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Summary

Change the types of byte string literals to be references to statically sized types. Ensure the same change can be performed backward compatibly for string literals in the future.

Motivation

Currently byte string and string literals have types &'static [u8] and &'static str. Therefore, although the sizes of the literals are known at compile time, they are erased from their types and inaccessible until runtime. This RFC suggests to change the type of byte string literals to &'static [u8, ..N]. In addition this RFC suggest not to introduce any changes to str or string literals, that would prevent a backward compatible addition of strings of fixed size FixedString<N> (the name FixedString in this RFC is a placeholder and is open for bikeshedding) and the change of the type of string literals to &'static FixedString<N> in the future.

FixedString<N> is essentially a [u8, ..N] with UTF-8 invariants and additional string methods/traits. It fills the gap in the vector/string chart:

Vec<T> String
[T, ..N] ???
&[T] &str

Today, given the lack of non-type generic parameters and compile time (function) evaluation (CTE), strings of fixed size are not very useful. But after introduction of CTE the need in compile time string operations will raise rapidly. Even without CTE but with non-type generic parameters alone fixed size strings can be used in runtime for "heapless" string operations, which are useful in constrained environments or for optimization. So the main motivation for changes today is forward compatibility.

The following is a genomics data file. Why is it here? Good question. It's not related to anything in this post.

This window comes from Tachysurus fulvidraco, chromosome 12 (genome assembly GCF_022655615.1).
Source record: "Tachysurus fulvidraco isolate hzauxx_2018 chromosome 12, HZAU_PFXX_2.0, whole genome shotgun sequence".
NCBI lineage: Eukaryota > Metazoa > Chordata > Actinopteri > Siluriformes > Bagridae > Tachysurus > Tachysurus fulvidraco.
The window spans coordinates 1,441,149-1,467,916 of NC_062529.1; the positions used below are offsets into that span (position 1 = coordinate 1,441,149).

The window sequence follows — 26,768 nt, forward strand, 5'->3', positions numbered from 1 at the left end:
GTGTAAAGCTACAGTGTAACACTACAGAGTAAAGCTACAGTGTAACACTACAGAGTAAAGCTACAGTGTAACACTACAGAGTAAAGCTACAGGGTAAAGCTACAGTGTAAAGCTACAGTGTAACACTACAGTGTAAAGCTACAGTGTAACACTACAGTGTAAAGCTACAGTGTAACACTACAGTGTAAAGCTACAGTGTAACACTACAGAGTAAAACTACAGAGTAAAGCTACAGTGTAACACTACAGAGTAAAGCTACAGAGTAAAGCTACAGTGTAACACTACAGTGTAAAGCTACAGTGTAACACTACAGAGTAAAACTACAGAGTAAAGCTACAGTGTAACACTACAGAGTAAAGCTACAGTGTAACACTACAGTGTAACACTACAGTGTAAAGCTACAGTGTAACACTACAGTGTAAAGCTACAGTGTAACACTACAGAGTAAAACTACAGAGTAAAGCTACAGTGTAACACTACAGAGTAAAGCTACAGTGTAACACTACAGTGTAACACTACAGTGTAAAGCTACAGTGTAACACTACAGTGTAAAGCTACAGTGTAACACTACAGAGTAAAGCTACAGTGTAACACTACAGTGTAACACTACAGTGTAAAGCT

Examples of use for new literals, that are not possible with old literals:

// Today: initialize mutable array with byte string literal
let mut arr: [u8, ..3] = *b"abc";
arr[0] = b'd';

// Future with CTE: compile time string concatenation
static LANG_DIR: FixedString<5 /*The size should, probably, be inferred*/> = *"lang/";
static EN_FILE: FixedString<_> = LANG_DIR + *"en"; // FixedString<N> implements Add
static FR_FILE: FixedString<_> = LANG_DIR + *"fr";

// Future without CTE: runtime "heapless" string concatenation
let DE_FILE = LANG_DIR + *"de"; // Performed at runtime if not optimized

Detailed design

Change the type of byte string literals from &'static [u8] to &'static [u8, ..N]. Leave the door open for a backward compatible change of the type of string literals from &'static str to &'static FixedString<N>.

Strings of fixed size

If str is moved to the library today, then strings of fixed size can be implemented like this:

struct str<Sized? T = [u8]>(T);

Then string literals will have types &'static str<[u8, ..N]>.

Drawbacks of this approach include unnecessary exposition of the implementation - underlying sized or unsized arrays [u8]/[u8, ..N] and generic parameter T. The key requirement here is the autocoercion from reference to fixed string to string slice an we are unable to meet it now without exposing the implementation.